Canterbury Museums and Galleries reference 2006.56.42b

Statuette of Hindu god

Statuette of Hindu god on display in the Lansdell Collection at the Beaney Art Museum and Library

19th century; collected in Jaipur, India, 1889

Carved and painted stone

The Hindu idol of a woman was acquired by Lansdell at the same time as that of Ganesh.

Presented by Mary Landsdell in memory of her late husband, 1922

Canterbury Museums and Galleries reference 2006.56.43

Jail stamps

jail stamps, on display in the Lansdell Collection at the Beaney Art Museum and Library

19th century; collected in Bindraban, India

Iron

 

Lansdell visited a number of prisons on his travels across Asia.

Presented by Mary Landsdell in memory of her late husband, 1922

Canterbury Museums and Galleries reference 2006.56.51.1-3

Models of ‘Kangri’ or portable fire-baskets

Models of

19th century; collected in Kashmir, India

Terracotta and wicker

Fire-baskets were carried inside the Kashmiri Ph’aran or cloak for warmth.

Presented by Mary Landsdell in memory of her late husband, 1922

Canterbury Museums and Galleries reference 2006.56.37.1-2

Goblets

Goblets, on display in the Lansdell Collection at the Beaney Art Museum and Library

19th century; acquired in Srinagar, Kashmir, India, 1888

Copper

Presented by Mary Landsdell in memory of her late husband, 1922

Canterbury Museums and Galleries reference 2006.56.38.1-2

Tibetan cup

Tibetan cup, on display in the Lansdell Collection at the Beaney Art Museum and Library

19th century; bought in China, 1888

Metal

 

Lansdell travelled with a letter of introduction from the Archbishop of Canterbury, hoping to gain entry to the closed city of Lhasa, Tibet.

He was unable to cross from India to Tibet. Travelling to China he was again prevented from crossing: the British ambassador feared upsetting the Chinese. Lansdell had to be content with buying Tibetan items from a merchant, “Baltistan Leh”, who had visited Tibet.

Presented by Mary Landsdell in memory of her late husband, 1922

Canterbury Museums and Galleries reference 2006.56.33a

Tibetan amulet

Tibetan amulet, on display in the Lansdell Collection at the Beaney Art Museum and Library

19th century; bought in China, 1888

Metal

 

Lansdell travelled with a letter of introduction from the Archbishop of Canterbury, hoping to gain entry to the closed city of Lhasa, Tibet.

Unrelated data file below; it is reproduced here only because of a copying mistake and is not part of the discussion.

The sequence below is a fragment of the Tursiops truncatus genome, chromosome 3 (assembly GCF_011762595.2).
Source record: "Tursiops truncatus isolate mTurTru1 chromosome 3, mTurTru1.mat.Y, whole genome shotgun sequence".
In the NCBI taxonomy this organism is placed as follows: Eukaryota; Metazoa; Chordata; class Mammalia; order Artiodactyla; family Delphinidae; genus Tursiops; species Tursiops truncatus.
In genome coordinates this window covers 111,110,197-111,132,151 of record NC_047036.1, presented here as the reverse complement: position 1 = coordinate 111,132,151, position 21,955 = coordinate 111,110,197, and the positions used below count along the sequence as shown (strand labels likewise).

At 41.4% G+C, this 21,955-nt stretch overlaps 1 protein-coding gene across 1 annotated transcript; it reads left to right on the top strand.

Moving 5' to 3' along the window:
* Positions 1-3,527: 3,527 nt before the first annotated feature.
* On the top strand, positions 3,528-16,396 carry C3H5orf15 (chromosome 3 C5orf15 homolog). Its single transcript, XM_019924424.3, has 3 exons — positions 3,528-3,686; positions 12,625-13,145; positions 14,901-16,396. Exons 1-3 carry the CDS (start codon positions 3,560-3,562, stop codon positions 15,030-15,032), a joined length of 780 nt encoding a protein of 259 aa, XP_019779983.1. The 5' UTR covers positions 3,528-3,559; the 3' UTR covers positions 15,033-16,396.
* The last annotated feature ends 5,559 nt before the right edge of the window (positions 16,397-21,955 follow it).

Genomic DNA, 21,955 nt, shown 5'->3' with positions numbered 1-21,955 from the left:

He was unable to cross from India to Tibet. Travelling to China he was again prevented from crossing: the British ambassador feared upsetting the Chinese. Lansdell had to be content with buying Tibetan items from a merchant, “Baltistan Leh”, who had visited Tibet.

Presented by Mary Landsdell in memory of her late husband, 1922

Canterbury Museums and Galleries reference 2006.56.35.1-2a

Tibetan whip

Tibetan whip, on display in the Lansdell Collection at the Beaney Art Museum and Library

19th century; bought in China, 1888

Wood, leather

 

Lansdell travelled with a letter of introduction from the Archbishop of Canterbury, hoping to gain entry to the closed city of Lhasa, Tibet.

He was unable to cross from India to Tibet. Travelling to China he was again prevented from crossing: the British ambassador feared upsetting the Chinese. Lansdell had to be content with buying Tibetan items from a merchant, “Baltistan Leh”, who had visited Tibet.

Presented by Mary Landsdell in memory of her late husband, 1922

Canterbury Museums and Galleries reference 2006.56.32

Tibetan pipe

Tibetan pipe on display in the Lansdell Collection at the Beaney Art Museum and Library

19th century; bought in China, 1888

Wood

 

Lansdell travelled with a letter of introduction from the Archbishop of Canterbury, hoping to gain entry to the closed city of Lhasa, Tibet.

He was unable to cross from India to Tibet. Travelling to China he was again prevented from crossing: the British ambassador feared upsetting the Chinese. Lansdell had to be content with buying Tibetan items from a merchant, “Baltistan Leh”, who had visited Tibet.

Presented by Mary Landsdell in memory of her late husband, 1922

Canterbury Museums and Galleries reference 2006.56.36

Tibetan girdle plate

Tibetan girdle plate, on display in the Lansdell Collection at the Beaney Art Museum and Library

19th century; bought in China, 1888

Metal

 

Lansdell travelled with a letter of introduction from the Archbishop of Canterbury, hoping to gain entry to the closed city of Lhasa, Tibet.

He was unable to cross from India to Tibet. Travelling to China he was again prevented from crossing: the British ambassador feared upsetting the Chinese. Lansdell had to be content with buying Tibetan items from a merchant, “Baltistan Leh”, who had visited Tibet.

Presented by Mary Landsdell in memory of her late husband, 1922

Canterbury Museums and Galleries reference 2006.56.34